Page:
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Anthony, Susan B) Frothingham, Octavious Brooks.

Gerrit Smith: A Biography.

Book

(Anthony, Susan B.) Frothingham, Octavious Brooks. Gerrit Smith: A Biography. New York: Putnam's, 1878.
8vo.; frontispiece engraving of Smith, original tissue guard present, foxed; red cloth, stamped in gilt; extremities covers rubbed, spine faded.
First edition of the earliest biography of Gerrit Smith, abolitionist, philanthropist, and woman's suffrage supporter. An important association copy, linking two generations of key figures in the women's rights and anti-slavery movements; inscribed by Susan B. Anthony: Mrs. Olivia B. Hall. With best love and gratitude of Susan B. Anthony. November 29, 1892 Rochester, US. With a separate presentation from Elizabeth Smith Miller neatly tipped in below: Presented to Mrs. O.B. Hall by Susan B. Anthony, with kind regards of Elizabeth Smith Miller August 1892. Miller, to whom several sections of the biography are devoted, has added emendations and marginal strokes to several pages.
Anthony first met her lifelong friend Olivia B. Hall in the 1850s. Hall and Anthony shared a fierce devotion to the feminist cause as well as a strong personal devotion that would last for more than forty years. (Hall's correspondence with Anthony, 1869 to 1905, is part of the Library of Congress collection.) 1892, the date of the inscriptions, marked a milestone for both Anthony and the campaign for female equality: that year, a newly unified feminist movement elected Anthony President of the newly formed National Woman Suffrage Association.
Anthony's choice of Frothingham's biography for Hall's gift is especially meaningful. Gerrit Smith (1797-1894), abolitionist, philanthropist and, briefly, Congressman (1853-54), was one of the most notorious radicals of his era. Smith's connections to feminism are rich and complex: he was the cousin of Elizabeth Cady Stanton; through him, she became interested in temperance and abolition, and she drew him into the causes of woman's suffrage and national dress reform. Although he supported the efforts of many downtrodden groups, Smith's life work was first and foremost anti-slavery activism. Smith, one of the primary financiers and key strategists for the abolitionist cause, invested more than $14,000 in it from 1835 onwards; he also participated in the "underground railroad" for escaped slaves and gave John Brown both shelter and money prior to the Harpers Ferry raid. (Smith, nearly prosecuted as an accessory in the plot, avoided charges by enduring a temporary yet severe spell of insanity.) The first edition of this biography of Smith is scarce; the second, 1879, edition prints a "corrected" text that denies Smith's complicity with Brown.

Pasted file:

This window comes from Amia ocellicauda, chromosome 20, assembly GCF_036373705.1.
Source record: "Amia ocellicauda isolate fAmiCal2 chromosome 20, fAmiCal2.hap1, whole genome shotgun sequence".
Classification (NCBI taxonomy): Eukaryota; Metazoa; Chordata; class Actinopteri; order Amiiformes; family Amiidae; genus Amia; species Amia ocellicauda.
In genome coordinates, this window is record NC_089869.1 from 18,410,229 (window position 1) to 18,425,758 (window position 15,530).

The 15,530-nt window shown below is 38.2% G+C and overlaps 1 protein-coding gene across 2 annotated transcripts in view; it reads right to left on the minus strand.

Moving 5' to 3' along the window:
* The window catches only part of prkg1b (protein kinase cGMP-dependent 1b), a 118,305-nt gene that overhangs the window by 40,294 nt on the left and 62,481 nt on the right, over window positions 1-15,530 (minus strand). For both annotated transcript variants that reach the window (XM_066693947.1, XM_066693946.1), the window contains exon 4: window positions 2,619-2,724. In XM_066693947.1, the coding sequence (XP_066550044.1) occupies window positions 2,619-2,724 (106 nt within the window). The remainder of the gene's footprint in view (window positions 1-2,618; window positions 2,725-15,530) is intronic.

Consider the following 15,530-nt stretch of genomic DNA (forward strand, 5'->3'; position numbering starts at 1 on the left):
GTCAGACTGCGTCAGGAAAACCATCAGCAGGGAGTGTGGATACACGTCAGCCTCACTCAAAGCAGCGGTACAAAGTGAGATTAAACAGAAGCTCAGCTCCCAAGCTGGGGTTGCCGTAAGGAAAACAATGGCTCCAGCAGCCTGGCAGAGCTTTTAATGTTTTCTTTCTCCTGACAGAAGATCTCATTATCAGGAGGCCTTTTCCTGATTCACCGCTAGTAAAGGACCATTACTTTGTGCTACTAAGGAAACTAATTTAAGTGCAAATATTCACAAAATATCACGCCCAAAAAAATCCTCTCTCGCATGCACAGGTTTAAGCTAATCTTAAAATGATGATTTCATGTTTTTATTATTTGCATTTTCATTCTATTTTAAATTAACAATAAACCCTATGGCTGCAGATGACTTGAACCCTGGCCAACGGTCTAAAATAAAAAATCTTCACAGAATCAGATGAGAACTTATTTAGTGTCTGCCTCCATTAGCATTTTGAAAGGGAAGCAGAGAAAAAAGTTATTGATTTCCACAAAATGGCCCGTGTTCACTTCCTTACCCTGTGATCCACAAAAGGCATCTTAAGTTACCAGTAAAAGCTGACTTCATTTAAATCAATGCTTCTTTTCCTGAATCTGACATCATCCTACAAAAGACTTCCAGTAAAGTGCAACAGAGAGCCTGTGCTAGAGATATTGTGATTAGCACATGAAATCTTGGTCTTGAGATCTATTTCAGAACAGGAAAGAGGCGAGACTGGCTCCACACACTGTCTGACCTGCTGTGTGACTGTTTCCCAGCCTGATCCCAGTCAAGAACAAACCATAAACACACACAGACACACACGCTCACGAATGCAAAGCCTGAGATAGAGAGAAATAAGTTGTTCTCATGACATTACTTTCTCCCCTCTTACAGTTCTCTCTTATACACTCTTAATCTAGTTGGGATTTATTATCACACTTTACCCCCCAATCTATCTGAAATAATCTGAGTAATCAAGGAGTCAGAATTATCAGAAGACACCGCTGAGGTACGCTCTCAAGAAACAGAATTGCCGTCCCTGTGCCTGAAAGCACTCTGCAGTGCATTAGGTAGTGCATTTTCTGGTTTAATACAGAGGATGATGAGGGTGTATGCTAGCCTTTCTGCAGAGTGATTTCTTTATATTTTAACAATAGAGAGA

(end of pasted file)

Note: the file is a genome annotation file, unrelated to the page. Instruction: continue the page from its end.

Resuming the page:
Smith's daughter, Elizabeth-later Elizabeth Smith Miller, as she signs herself in this volume-shared, and perhaps exceeded, her father's interest in dress reform and created a scandal when she wore modified trousers to Seneca Falls. As Smith's biographer notes: "The first to discard the trailing skirt and put on what afterwards was unfortunately called the 'Bloomer' was his own daughter" (123). (Yet another complex feminist network emerges here: the trend was of course picked up by Elizabeth's friend Amelia Bloomer, who was in turn responsible for one of the most formative alliances among suffragist leaders when she introduced Anthony to Gerrit Smith's cousin Elizabeth Cady Stanton in 1850.)
Miller has marked parts of Frothingham's text for Olivia Hall's special attention. On page 124 she highlights two passages: one quotes a letter from Smith to Stanton on voting rights for women; the other records her father's 1853 comments to Anthony on the absurdity of female dress codes: "...there is but one standard of modesty and delicacy for both men and women; and so long as different standards are tolerated, both sexes will be perverse and corrupt..." Later in the book, during a discussion of the John Brown debacle, Miller follows a publisher's nervous disclaimer-"Note. In the following 15 pages several changes have been made by Elizabeth Smith Miller, daughter of Gerrit Smith"-with a sharply worded addendum: "on her own responsibility!"
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